Investigating Long Covid in Africa and South America with Gina Perez-Giraldo, MD
As a neuro-immunology fellow and global neurology fellow at Northwestern University, Gina Perez-Giraldo, MD, has gained expertise in treating and studying people with Long COVID syndrome. She joins Dr. Murphy to talk about how she is extending this work into low- and-middle income countries in Africa and South America, where there has been very little investigation into Long COVID.
Topics Covered in the Show:
- Perez-Giraldo says her motivation to study medicine is a bit uncommon; she was intrigued after watching a TV show about researching the soul through the nervous system. She completed her medical school training in her home country of Colombia and then came to the United States for further training.
- Perez-Giraldo had an interest in global health early on in medical school and says transitioning from an environment of limited access to healthcare to a wealthy country like the U.S., with different access to medical care and research, motivated her to do global health research.
- She completed her residency at the University of Oklahoma, where she developed a strong interest in autoimmune diseases and neuro infectious diseases. She furthered her training at Northwestern University as a neuro-immunology fellow and global neurology fellow.
- She arrived at Northwestern in July 2021 and began work in the Neuro COVID-19 Clinic there, led by Dr. Igor Koralnik, seeing patients and working on research.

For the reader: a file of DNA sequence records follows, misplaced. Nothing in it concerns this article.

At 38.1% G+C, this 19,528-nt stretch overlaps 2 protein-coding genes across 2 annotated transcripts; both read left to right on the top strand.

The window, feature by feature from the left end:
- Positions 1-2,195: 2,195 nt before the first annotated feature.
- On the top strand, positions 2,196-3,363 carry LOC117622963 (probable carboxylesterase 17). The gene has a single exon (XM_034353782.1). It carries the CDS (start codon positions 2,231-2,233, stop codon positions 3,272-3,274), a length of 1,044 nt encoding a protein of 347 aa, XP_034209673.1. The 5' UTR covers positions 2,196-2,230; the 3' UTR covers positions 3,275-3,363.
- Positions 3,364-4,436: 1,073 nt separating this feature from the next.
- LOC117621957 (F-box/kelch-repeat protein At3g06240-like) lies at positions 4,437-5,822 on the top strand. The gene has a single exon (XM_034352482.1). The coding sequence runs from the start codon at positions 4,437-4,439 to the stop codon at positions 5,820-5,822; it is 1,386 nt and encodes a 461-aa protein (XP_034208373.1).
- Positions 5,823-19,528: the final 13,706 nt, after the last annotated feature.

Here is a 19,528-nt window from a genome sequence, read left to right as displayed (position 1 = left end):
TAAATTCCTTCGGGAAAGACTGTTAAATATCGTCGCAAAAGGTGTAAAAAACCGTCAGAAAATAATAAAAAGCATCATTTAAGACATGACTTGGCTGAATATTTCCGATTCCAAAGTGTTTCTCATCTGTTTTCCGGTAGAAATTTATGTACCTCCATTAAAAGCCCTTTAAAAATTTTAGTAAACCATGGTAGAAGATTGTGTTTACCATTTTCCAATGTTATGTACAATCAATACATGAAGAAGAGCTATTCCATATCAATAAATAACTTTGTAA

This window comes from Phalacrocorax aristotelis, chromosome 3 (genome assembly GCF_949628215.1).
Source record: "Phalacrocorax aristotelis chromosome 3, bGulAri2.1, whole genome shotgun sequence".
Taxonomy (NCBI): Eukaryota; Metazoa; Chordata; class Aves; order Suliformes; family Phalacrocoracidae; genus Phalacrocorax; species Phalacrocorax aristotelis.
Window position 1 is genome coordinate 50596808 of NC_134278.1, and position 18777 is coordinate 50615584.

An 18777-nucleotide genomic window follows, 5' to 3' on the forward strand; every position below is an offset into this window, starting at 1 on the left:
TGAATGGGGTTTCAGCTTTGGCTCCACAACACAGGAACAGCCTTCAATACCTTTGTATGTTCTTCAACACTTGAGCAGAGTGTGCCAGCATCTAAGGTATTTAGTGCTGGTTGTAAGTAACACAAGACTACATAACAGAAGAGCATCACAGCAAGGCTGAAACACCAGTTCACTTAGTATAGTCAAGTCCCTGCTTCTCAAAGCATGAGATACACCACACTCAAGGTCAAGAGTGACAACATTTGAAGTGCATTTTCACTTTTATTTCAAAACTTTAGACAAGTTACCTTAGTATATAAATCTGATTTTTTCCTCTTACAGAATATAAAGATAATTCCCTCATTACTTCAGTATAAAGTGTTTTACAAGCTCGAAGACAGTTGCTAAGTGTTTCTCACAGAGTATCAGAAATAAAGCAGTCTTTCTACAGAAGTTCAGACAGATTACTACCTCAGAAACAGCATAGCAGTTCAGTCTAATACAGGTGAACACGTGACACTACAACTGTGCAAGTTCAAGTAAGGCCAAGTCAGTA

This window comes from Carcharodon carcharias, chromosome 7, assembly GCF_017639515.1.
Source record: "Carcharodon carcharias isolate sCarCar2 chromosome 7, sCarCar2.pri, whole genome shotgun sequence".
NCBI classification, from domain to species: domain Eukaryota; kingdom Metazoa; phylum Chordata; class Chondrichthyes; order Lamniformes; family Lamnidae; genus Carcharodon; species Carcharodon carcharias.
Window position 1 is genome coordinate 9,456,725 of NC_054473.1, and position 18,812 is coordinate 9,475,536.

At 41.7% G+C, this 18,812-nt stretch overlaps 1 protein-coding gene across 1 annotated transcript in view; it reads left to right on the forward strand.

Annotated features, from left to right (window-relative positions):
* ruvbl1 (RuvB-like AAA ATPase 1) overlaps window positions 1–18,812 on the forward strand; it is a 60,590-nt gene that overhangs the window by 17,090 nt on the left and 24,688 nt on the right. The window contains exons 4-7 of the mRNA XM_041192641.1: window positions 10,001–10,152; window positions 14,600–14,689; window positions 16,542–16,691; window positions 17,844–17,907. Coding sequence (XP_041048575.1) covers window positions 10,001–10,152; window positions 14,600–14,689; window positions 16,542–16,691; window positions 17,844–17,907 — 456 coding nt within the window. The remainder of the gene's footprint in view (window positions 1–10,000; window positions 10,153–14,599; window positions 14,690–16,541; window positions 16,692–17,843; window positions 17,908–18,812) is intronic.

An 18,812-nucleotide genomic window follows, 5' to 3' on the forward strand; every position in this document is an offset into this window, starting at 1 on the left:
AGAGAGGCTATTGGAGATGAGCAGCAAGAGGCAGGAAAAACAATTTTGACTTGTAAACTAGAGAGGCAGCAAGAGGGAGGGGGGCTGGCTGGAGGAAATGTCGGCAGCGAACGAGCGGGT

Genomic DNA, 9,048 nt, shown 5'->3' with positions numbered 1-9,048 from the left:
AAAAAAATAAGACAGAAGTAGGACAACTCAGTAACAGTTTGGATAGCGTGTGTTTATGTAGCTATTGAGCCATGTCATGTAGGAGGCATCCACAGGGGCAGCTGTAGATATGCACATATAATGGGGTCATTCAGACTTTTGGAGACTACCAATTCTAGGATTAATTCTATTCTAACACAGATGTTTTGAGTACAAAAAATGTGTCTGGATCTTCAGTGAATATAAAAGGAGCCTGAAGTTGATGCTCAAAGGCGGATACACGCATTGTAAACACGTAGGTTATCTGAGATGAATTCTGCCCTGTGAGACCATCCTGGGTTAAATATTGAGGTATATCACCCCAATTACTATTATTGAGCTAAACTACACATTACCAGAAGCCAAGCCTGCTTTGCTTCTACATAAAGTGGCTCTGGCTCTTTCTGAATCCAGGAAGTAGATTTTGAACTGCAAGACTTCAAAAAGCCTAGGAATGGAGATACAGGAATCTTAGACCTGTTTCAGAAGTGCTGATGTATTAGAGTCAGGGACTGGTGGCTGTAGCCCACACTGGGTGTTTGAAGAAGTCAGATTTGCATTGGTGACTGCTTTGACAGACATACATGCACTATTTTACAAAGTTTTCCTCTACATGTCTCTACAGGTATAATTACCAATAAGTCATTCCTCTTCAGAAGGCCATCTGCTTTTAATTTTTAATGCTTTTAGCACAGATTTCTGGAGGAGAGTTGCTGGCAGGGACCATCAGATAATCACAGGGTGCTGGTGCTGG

- Perez-Giraldo says research shows that in the United States, about 30% of the COVID 19 survivors will have persistent lingering symptoms and Long COVID is now the third leading cause of consultation to see a neurologist in the United States. Brain fog is the most common symptom followed by headache and fatigue .
- Some people can recover from Long COVID in three months, but she says there's other people who are still affected two years later.
- Up to 40% of individuals who had Long COVID took more than 10 days off work and had persistent cognitive symptoms, which could be potentially disabling. With cognitive rehabilitation there is a trend towards improvement over time, though it is unknown how Long it will last for each person. It's more likely that women and those with autoimmune conditions will develop it.